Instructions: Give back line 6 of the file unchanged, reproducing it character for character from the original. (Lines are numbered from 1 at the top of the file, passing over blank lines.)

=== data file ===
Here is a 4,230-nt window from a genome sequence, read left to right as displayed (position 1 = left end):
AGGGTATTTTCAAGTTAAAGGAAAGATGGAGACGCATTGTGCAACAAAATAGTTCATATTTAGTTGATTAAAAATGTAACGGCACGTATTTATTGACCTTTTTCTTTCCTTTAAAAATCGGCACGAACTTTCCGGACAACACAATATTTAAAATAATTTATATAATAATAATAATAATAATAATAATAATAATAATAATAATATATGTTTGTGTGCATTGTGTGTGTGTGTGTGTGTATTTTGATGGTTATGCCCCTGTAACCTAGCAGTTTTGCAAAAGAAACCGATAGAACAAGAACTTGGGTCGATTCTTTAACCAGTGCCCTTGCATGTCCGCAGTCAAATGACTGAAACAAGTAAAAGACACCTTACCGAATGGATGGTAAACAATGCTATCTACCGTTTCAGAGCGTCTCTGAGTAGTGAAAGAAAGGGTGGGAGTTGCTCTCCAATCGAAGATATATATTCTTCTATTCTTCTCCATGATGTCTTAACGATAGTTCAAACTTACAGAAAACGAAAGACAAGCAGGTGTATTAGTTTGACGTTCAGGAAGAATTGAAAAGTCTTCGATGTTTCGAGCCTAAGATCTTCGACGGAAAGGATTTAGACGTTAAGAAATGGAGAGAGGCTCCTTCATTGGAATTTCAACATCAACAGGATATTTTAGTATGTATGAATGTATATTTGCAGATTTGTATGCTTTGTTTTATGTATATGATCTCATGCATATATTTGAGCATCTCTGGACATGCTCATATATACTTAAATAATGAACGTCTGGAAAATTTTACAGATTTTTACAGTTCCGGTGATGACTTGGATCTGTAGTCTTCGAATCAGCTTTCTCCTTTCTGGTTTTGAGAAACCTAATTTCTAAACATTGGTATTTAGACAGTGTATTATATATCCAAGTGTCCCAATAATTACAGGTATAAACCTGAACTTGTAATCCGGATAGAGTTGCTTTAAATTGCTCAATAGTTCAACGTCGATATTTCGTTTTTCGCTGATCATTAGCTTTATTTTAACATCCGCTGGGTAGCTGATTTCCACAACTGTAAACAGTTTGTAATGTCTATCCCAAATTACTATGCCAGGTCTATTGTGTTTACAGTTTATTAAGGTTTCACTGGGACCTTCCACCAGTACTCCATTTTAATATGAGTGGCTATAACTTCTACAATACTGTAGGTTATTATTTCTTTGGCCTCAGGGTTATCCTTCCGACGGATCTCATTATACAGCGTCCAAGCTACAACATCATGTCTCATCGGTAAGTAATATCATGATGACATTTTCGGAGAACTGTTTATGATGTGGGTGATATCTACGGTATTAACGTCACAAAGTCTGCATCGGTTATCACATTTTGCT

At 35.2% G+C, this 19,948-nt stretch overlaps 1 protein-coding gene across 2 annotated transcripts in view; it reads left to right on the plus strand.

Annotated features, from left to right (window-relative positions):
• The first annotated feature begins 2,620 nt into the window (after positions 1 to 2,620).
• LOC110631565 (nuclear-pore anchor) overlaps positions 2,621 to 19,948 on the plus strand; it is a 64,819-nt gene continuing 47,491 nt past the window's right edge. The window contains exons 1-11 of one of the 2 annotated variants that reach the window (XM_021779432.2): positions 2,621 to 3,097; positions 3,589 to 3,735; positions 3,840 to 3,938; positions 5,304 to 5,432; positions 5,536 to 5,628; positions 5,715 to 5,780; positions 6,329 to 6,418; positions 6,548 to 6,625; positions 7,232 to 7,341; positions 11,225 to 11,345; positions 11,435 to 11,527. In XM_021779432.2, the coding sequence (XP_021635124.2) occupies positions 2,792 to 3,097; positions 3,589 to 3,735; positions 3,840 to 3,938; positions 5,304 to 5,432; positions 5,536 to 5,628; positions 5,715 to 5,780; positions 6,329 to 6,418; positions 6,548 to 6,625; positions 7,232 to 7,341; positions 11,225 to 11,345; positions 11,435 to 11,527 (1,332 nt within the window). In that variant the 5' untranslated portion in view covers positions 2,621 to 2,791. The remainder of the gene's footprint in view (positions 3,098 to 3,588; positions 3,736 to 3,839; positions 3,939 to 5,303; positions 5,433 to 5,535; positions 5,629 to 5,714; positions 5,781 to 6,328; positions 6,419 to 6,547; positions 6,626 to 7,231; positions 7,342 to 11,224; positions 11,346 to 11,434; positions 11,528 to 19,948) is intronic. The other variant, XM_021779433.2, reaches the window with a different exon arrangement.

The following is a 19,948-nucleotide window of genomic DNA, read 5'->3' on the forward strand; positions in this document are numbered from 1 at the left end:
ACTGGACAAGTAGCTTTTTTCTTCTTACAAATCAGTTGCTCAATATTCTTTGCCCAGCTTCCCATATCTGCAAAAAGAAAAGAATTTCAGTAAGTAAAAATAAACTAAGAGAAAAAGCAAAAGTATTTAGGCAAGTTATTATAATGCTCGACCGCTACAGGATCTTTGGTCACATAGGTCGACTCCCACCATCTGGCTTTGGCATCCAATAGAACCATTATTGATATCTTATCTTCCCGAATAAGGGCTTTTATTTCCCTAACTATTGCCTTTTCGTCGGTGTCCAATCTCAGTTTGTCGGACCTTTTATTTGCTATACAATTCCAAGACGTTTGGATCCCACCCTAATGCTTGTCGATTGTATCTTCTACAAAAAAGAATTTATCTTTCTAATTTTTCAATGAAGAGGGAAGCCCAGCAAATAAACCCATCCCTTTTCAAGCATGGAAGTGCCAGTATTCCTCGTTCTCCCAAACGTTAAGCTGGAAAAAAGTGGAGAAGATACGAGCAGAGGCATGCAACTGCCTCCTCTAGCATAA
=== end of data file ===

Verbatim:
• LOC110631565 (nuclear-pore anchor) overlaps positions 2,621 to 19,948 on the plus strand; it is a 64,819-nt gene continuing 47,491 nt past the window's right edge. The window contains exons 1-11 of one of the 2 annotated variants that reach the window (XM_021779432.2): positions 2,621 to 3,097; positions 3,589 to 3,735; positions 3,840 to 3,938; positions 5,304 to 5,432; positions 5,536 to 5,628; positions 5,715 to 5,780; positions 6,329 to 6,418; positions 6,548 to 6,625; positions 7,232 to 7,341; positions 11,225 to 11,345; positions 11,435 to 11,527. In XM_021779432.2, the coding sequence (XP_021635124.2) occupies positions 2,792 to 3,097; positions 3,589 to 3,735; positions 3,840 to 3,938; positions 5,304 to 5,432; positions 5,536 to 5,628; positions 5,715 to 5,780; positions 6,329 to 6,418; positions 6,548 to 6,625; positions 7,232 to 7,341; positions 11,225 to 11,345; positions 11,435 to 11,527 (1,332 nt within the window). In that variant the 5' untranslated portion in view covers positions 2,621 to 2,791. The remainder of the gene's footprint in view (positions 3,098 to 3,588; positions 3,736 to 3,839; positions 3,939 to 5,303; positions 5,433 to 5,535; positions 5,629 to 5,714; positions 5,781 to 6,328; positions 6,419 to 6,547; positions 6,626 to 7,231; positions 7,342 to 11,224; positions 11,346 to 11,434; positions 11,528 to 19,948) is intronic. The other variant, XM_021779433.2, reaches the window with a different exon arrangement.